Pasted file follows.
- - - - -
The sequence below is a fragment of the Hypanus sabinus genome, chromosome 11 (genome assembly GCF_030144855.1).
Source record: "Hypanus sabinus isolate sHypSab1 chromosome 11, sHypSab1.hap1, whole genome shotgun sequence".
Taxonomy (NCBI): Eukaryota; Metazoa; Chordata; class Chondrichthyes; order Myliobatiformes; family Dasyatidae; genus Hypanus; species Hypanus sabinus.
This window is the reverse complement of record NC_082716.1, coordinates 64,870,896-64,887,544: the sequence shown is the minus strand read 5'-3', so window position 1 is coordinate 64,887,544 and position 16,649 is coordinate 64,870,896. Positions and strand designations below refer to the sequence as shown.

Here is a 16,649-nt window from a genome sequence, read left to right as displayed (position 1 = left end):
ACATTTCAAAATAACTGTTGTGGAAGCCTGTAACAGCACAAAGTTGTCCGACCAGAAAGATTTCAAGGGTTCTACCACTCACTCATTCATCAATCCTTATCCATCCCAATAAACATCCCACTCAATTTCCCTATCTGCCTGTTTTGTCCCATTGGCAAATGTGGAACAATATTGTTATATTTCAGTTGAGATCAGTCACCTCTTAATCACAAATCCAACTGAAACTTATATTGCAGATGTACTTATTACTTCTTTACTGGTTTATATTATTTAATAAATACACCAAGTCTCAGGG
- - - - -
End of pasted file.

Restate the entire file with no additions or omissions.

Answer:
The sequence below is a fragment of the Hypanus sabinus genome, chromosome 11 (genome assembly GCF_030144855.1).
Source record: "Hypanus sabinus isolate sHypSab1 chromosome 11, sHypSab1.hap1, whole genome shotgun sequence".
Taxonomy (NCBI): Eukaryota; Metazoa; Chordata; class Chondrichthyes; order Myliobatiformes; family Dasyatidae; genus Hypanus; species Hypanus sabinus.
This window is the reverse complement of record NC_082716.1, coordinates 64,870,896-64,887,544: the sequence shown is the minus strand read 5'-3', so window position 1 is coordinate 64,887,544 and position 16,649 is coordinate 64,870,896. Positions and strand designations below refer to the sequence as shown.

Here is a 16,649-nt window from a genome sequence, read left to right as displayed (position 1 = left end):
ACATTTCAAAATAACTGTTGTGGAAGCCTGTAACAGCACAAAGTTGTCCGACCAGAAAGATTTCAAGGGTTCTACCACTCACTCATTCATCAATCCTTATCCATCCCAATAAACATCCCACTCAATTTCCCTATCTGCCTGTTTTGTCCCATTGGCAAATGTGGAACAATATTGTTATATTTCAGTTGAGATCAGTCACCTCTTAATCACAAATCCAACTGAAACTTATATTGCAGATGTACTTATTACTTCTTTACTGGTTTATATTATTTAATAAATACACCAAGTCTCAGGG